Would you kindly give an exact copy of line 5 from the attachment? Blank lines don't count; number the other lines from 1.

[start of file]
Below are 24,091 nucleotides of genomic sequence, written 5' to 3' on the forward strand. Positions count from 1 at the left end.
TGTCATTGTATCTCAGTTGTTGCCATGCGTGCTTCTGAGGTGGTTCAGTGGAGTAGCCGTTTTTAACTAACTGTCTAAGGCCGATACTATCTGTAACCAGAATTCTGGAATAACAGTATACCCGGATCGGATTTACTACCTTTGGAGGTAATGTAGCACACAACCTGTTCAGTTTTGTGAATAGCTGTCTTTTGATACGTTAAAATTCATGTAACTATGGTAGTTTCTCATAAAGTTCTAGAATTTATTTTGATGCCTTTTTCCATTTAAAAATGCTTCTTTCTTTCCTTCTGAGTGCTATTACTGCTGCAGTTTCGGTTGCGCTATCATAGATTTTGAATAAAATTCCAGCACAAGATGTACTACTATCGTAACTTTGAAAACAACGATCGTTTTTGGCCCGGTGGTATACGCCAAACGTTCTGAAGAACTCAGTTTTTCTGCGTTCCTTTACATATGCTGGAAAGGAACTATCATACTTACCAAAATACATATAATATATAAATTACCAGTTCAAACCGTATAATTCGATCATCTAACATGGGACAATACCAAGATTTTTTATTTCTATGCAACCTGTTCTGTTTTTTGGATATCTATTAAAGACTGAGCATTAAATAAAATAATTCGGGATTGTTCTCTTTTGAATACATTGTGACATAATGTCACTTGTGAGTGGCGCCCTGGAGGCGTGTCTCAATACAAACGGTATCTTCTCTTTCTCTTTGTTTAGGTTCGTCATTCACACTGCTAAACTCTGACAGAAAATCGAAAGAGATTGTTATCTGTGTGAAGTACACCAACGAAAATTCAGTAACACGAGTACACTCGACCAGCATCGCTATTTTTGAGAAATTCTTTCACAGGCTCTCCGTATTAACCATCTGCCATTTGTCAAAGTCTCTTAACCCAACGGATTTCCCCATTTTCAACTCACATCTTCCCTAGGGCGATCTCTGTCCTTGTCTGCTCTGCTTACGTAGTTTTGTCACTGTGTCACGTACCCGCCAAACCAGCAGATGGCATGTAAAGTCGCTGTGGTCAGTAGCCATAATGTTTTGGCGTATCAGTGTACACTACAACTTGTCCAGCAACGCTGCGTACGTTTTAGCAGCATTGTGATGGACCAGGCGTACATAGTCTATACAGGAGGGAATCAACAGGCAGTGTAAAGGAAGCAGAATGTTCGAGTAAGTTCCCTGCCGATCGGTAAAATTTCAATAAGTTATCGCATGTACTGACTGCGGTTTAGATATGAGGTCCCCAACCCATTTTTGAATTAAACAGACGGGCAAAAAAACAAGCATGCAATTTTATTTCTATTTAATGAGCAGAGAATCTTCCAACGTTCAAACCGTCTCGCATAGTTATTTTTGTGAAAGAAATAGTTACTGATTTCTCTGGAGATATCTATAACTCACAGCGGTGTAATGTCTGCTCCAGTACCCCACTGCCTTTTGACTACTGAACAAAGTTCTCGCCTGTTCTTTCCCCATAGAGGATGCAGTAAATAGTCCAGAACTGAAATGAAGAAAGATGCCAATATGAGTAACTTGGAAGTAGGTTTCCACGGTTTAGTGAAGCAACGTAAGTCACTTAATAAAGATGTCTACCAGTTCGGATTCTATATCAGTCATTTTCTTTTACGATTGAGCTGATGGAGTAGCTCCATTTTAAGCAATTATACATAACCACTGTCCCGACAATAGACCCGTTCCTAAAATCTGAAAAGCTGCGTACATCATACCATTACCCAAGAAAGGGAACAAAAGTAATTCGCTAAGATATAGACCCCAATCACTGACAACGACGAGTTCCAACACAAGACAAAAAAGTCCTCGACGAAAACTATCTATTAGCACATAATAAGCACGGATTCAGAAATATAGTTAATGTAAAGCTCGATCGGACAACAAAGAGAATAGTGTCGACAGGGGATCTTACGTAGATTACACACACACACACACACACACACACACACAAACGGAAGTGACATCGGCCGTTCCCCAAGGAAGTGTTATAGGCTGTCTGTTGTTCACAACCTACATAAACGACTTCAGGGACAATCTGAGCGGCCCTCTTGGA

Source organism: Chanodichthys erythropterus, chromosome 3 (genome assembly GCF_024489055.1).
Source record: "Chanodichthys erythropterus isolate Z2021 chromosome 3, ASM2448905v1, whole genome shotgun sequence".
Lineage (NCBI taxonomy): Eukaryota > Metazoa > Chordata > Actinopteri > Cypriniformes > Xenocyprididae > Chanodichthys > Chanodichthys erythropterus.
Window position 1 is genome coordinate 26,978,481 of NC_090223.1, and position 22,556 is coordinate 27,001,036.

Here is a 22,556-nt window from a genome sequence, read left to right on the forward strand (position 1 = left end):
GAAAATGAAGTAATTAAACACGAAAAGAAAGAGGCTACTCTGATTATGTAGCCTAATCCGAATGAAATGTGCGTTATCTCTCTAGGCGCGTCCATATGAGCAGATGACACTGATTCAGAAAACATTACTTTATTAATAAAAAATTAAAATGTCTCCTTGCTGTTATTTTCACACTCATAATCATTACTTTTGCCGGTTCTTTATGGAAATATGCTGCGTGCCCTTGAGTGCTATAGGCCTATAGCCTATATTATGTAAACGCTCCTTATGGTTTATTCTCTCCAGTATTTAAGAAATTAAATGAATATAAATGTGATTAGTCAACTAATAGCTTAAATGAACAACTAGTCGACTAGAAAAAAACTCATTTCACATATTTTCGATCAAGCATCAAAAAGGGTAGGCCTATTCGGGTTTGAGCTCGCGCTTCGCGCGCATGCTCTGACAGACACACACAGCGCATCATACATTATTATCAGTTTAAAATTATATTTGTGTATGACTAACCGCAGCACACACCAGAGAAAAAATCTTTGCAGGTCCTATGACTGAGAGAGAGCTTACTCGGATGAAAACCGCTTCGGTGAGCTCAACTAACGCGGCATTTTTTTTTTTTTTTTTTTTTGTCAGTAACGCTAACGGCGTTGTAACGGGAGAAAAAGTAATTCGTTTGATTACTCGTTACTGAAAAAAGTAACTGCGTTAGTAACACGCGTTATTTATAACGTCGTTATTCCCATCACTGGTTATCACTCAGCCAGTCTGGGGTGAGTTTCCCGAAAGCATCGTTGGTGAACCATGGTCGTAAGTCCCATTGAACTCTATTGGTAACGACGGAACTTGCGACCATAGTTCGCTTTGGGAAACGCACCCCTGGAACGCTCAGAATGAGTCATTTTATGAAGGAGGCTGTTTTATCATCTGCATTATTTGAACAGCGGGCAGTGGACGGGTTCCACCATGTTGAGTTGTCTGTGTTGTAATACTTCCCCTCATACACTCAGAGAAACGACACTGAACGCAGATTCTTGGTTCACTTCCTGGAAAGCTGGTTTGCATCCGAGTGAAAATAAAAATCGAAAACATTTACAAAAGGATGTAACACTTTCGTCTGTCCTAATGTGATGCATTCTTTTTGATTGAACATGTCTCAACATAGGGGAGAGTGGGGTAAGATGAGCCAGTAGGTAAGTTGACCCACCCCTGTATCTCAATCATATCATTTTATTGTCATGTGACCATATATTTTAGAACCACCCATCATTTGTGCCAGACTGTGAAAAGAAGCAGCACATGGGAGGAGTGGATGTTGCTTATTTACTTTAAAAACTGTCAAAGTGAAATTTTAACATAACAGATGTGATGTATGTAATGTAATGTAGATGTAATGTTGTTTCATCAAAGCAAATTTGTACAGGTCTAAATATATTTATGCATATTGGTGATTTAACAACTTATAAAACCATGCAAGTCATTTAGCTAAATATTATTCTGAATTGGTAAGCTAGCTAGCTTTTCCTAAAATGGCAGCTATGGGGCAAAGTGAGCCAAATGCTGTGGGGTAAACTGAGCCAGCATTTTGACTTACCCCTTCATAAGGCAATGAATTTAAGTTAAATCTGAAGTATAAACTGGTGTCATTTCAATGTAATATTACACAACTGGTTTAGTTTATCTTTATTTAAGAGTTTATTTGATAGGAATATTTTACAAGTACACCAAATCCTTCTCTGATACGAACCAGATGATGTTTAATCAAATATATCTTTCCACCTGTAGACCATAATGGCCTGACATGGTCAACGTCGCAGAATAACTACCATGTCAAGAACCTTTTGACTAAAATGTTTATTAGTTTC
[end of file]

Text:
Lineage (NCBI taxonomy): Eukaryota > Metazoa > Chordata > Actinopteri > Cypriniformes > Xenocyprididae > Chanodichthys > Chanodichthys erythropterus.